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Happy eclectic
Todd Rundgren surfs the zeitgeist
BY BRETT MILANO

So far, Todd Rundgren has lived up to only half the title of one of his most celebrated albums, 1973ís A Wizard/A True Star (Bearsville/Rhino). Thanks to the eclectic nature of his albums and his outside productions, true stardom has never caught up with this long-time cult figure.

But those changes are the essence of Rundgrenís wizardry. In the í90s alone, he got into big-band soul (on the 1992 Warner release Second Wind), hip-hop (on Rhinoís 1994 No World Order), cocktail-styled remakes of his own oldies (1997ís With a Twist, Guardian), and even some of the power pop that started his career nearly four decades ago (though spotty, his 2000 Artemis album One Long Year includes the timely shoulda-been hit "I Hate My Frickiní ISP"). Whatís more, he played alongside Jack Bruce and John Entwistle on the Beatles-themed "Walk Down Abbey Road" tour and produced Bad Religionís New America (Atlantic, 2000) ó one of the few punk albums heís been involved with.

Although even diehard fans didnít embrace all of the above projects ó the rap phase in particular threw some for a loop ó they were at least gratified that their hero never got too conventional. But they should feel at home when he hits the Somerville Theatre next Thursday. This appearance will be similar to the many solo tours that heís done over the years, with Rundgren playing guitar and piano, employing some computers and back-up tapes, and focusing on the more accessible side of his catalogue.

"Iíve been trying to reconsolidate my audience, and to play places I donít normally get to," he says from a tour bus in Omaha. "From an audience standpoint, the advantage of these solo shows is that Iím not promoting a new record, so theyíre more likely to hear the old standards." The solo album heís now writing will also mark a return to familiar territory. "It will be a modern-sounding record, with the more introverted lyrical approach that I tend to keep going back to. Songs about what you believe, and how you live your life accordingly. So the lyrics will be more personal, instead of being about what a bad rapper I am."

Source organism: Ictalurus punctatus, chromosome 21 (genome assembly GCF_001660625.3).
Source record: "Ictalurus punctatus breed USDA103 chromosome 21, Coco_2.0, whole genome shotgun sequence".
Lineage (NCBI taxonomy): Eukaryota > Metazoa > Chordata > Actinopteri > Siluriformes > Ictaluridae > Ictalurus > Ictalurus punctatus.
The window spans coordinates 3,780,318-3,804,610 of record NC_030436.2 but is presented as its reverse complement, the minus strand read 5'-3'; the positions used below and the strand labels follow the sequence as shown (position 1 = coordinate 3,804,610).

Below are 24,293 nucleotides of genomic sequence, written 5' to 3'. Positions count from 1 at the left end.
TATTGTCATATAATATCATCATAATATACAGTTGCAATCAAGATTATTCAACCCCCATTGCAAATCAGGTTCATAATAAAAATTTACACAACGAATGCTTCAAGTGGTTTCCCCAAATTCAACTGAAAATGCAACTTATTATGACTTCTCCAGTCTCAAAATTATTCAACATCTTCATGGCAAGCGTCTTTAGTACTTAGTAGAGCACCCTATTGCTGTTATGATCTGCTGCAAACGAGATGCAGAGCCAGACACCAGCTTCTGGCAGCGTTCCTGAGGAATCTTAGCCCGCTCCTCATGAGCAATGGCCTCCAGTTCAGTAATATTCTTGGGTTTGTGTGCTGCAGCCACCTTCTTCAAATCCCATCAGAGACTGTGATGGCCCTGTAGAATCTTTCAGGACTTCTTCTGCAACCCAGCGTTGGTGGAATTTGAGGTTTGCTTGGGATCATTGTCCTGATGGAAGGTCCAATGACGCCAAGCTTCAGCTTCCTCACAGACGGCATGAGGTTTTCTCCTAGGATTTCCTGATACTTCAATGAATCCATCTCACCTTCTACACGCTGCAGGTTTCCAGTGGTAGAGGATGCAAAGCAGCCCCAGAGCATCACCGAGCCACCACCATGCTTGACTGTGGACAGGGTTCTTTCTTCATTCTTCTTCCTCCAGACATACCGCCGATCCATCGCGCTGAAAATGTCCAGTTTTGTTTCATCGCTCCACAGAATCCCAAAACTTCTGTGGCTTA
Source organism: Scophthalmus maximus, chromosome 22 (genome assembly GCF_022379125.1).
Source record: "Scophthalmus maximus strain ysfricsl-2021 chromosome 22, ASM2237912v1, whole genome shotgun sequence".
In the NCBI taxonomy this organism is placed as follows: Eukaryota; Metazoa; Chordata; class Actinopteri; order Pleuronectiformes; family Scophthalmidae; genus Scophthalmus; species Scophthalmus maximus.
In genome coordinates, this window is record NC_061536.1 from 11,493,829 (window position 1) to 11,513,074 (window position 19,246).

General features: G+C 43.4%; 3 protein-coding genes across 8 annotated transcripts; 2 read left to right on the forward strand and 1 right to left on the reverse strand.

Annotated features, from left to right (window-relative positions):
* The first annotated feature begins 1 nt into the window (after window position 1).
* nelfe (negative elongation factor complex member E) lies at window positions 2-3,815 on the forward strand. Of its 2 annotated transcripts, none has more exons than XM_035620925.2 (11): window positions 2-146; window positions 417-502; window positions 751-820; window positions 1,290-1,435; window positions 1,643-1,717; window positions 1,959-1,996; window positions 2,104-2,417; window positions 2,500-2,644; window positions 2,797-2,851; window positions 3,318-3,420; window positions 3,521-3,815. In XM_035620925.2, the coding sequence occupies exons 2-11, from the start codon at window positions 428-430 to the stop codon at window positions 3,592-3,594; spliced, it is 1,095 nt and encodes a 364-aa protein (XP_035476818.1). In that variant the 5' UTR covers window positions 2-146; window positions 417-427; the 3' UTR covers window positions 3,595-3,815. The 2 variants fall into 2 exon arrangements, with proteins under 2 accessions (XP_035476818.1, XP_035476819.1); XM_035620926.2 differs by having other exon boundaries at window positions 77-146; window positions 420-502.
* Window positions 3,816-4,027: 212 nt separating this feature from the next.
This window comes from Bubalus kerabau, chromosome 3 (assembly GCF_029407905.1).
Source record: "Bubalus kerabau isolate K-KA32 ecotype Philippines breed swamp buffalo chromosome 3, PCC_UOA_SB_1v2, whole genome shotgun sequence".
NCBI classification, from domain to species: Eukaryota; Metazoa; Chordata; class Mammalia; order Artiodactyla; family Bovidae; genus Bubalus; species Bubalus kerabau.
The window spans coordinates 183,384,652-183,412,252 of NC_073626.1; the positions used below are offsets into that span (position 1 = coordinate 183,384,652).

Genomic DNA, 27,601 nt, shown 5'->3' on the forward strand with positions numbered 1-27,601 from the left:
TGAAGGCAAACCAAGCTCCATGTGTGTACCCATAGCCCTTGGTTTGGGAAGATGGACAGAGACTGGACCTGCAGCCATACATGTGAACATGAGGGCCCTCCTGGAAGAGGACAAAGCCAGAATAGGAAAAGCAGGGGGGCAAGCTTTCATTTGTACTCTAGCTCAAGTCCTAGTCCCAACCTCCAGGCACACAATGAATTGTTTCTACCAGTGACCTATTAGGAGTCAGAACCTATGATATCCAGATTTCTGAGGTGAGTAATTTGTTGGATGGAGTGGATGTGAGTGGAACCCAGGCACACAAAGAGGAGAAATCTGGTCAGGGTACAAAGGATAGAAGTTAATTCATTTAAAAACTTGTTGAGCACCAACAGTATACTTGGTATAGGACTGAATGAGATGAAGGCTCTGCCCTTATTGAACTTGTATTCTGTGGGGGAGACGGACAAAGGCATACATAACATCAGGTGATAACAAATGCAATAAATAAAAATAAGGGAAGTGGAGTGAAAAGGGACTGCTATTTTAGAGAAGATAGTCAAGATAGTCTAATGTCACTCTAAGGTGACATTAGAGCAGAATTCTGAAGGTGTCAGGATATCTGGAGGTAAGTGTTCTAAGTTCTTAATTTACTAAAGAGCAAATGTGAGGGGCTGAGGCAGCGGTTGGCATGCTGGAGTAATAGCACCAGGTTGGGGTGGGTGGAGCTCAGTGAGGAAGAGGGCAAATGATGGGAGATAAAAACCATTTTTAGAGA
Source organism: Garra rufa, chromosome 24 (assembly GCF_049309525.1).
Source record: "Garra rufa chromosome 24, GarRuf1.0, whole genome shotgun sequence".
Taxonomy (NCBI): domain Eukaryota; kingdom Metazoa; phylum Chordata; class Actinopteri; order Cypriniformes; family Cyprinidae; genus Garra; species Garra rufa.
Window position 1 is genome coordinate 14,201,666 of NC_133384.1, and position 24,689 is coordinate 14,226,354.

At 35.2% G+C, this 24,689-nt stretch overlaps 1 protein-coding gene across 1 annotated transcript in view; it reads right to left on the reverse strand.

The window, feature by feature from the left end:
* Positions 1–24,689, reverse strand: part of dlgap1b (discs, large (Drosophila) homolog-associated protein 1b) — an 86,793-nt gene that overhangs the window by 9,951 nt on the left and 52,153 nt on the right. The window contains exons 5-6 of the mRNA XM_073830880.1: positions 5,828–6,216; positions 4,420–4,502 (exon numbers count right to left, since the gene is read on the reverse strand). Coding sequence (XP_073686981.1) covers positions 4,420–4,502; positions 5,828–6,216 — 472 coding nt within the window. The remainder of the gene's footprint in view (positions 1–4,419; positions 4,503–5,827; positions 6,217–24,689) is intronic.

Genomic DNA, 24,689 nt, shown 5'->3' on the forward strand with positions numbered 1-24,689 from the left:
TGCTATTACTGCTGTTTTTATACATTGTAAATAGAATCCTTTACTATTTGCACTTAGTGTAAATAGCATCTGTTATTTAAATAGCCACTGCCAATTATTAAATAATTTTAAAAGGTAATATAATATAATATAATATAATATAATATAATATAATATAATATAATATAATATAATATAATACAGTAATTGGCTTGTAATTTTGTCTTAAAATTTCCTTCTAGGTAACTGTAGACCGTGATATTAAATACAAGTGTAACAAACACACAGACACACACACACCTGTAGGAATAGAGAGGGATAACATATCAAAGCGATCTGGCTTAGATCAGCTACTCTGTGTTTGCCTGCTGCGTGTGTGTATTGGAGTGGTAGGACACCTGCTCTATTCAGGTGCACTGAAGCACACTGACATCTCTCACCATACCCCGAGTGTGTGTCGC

Rundgrenís two rap albums (the second, 1995ís The Individualist, on Digital, brought more pop into the mix) were actually better than their reputation, and they reflected his conversion as a hip-hop fan. "When somebody does something I think is significant, I canít help but be influenced by it, and Iím always looking for the ideas of others to inform what I do. In terms of quality, thereís a difference between being pretty good at something and being the best your generation has to offer. For instance, I donít think weíll be talking about Eminem in 10 years. But when I heard Public Enemyís Fear of a Black Planet, I thought, ĎThis is it, the Sgt. Pepper of black music.í "

The Bad Religion album likewise polarized that groupís fans, but it consolidated their move to a more polished approach before founder Brett Gurewitz rejoined. And it seems surprising that Rundgren took that long to get back to punk, since he was at the boards for the New York Dollsí 1974 debut. "You could say that, but Iíve worked with a lot of bands who at least thought they were part of the punk movement, like the Psychedelic Furs ó that was probably the cusp of punk and í80s new wave. And the Canadian group the Pursuit of Happiness, though theyíre usually called a power-pop band. I know that Bad Religion took their performance quite seriously, so it wasnít a case of getting drunk and playing sloppy. And they were able to survive; they didnít explode like a lot of punk bands."

So whatís influencing Rundgren these days? Of all things, TV commercials. Like most rock idealists, he has strong feelings about the use of pop music to sell products. But unlike many of his peers, heís all in favor of it. He doesnít even mind that "Bang the Drum All Day," one of his handful of outright novelty songs, has become enough of a fixture at sports events to replace "Hello Itís Me" as his best-known song.

"The radio isnít good for anything anymore; you canít hear music on MTV, but the most creative application of music is on commercials. Itís great that you can hear so much, from the total techno end of things to ĎParadise by the Dashboard Lightí [the Meat Loaf chestnut that Rundgren produced]. In my case, a song like ĎBang the Drumí has been licensed to death because it creates a certain feeling. There might have been a time when I would have been bothered by that, but you have to appreciate it when music transcends its original context, even though it may be the merest sort of window dressing. And most people whoíd hear it, in a movie or at a sports event, wouldnít even know the song was my fault."

Todd Rundgren plays the Somerville Theatre next Thursday, July 31; call (617) 931-2000.


Issue Date: July 25 - August 1, 2003
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